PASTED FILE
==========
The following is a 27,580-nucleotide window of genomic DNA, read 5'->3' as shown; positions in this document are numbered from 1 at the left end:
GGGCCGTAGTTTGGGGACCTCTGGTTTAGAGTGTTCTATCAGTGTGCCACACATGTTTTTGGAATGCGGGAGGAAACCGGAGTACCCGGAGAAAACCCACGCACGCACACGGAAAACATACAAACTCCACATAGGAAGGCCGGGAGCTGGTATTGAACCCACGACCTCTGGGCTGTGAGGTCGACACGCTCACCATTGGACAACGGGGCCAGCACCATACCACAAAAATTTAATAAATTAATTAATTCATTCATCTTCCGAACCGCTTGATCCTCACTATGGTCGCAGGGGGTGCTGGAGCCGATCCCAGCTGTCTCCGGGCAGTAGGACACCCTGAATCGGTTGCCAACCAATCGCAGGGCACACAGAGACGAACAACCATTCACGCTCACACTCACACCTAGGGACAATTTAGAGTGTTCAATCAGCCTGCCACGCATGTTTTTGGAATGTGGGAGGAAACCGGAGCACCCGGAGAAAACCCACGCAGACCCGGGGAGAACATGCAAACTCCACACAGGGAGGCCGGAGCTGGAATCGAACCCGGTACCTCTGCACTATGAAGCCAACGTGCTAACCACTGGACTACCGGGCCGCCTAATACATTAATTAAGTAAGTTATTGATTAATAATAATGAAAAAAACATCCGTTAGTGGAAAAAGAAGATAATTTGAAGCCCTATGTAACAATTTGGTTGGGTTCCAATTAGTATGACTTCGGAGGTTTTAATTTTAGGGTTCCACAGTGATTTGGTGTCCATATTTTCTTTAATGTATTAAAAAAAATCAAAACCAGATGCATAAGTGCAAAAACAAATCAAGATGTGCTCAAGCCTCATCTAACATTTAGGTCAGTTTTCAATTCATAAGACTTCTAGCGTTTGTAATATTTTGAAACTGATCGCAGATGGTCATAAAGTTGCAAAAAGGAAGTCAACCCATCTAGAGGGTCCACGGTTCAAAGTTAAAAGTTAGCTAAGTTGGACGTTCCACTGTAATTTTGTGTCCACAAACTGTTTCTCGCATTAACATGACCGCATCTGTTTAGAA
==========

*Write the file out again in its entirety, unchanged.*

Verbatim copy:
The following is a 27,580-nucleotide window of genomic DNA, read 5'->3' as shown; positions in this document are numbered from 1 at the left end:
GGGCCGTAGTTTGGGGACCTCTGGTTTAGAGTGTTCTATCAGTGTGCCACACATGTTTTTGGAATGCGGGAGGAAACCGGAGTACCCGGAGAAAACCCACGCACGCACACGGAAAACATACAAACTCCACATAGGAAGGCCGGGAGCTGGTATTGAACCCACGACCTCTGGGCTGTGAGGTCGACACGCTCACCATTGGACAACGGGGCCAGCACCATACCACAAAAATTTAATAAATTAATTAATTCATTCATCTTCCGAACCGCTTGATCCTCACTATGGTCGCAGGGGGTGCTGGAGCCGATCCCAGCTGTCTCCGGGCAGTAGGACACCCTGAATCGGTTGCCAACCAATCGCAGGGCACACAGAGACGAACAACCATTCACGCTCACACTCACACCTAGGGACAATTTAGAGTGTTCAATCAGCCTGCCACGCATGTTTTTGGAATGTGGGAGGAAACCGGAGCACCCGGAGAAAACCCACGCAGACCCGGGGAGAACATGCAAACTCCACACAGGGAGGCCGGAGCTGGAATCGAACCCGGTACCTCTGCACTATGAAGCCAACGTGCTAACCACTGGACTACCGGGCCGCCTAATACATTAATTAAGTAAGTTATTGATTAATAATAATGAAAAAAACATCCGTTAGTGGAAAAAGAAGATAATTTGAAGCCCTATGTAACAATTTGGTTGGGTTCCAATTAGTATGACTTCGGAGGTTTTAATTTTAGGGTTCCACAGTGATTTGGTGTCCATATTTTCTTTAATGTATTAAAAAAAATCAAAACCAGATGCATAAGTGCAAAAACAAATCAAGATGTGCTCAAGCCTCATCTAACATTTAGGTCAGTTTTCAATTCATAAGACTTCTAGCGTTTGTAATATTTTGAAACTGATCGCAGATGGTCATAAAGTTGCAAAAAGGAAGTCAACCCATCTAGAGGGTCCACGGTTCAAAGTTAAAAGTTAGCTAAGTTGGACGTTCCACTGTAATTTTGTGTCCACAAACTGTTTCTCGCATTAACATGACCGCATCTGTTTAGAA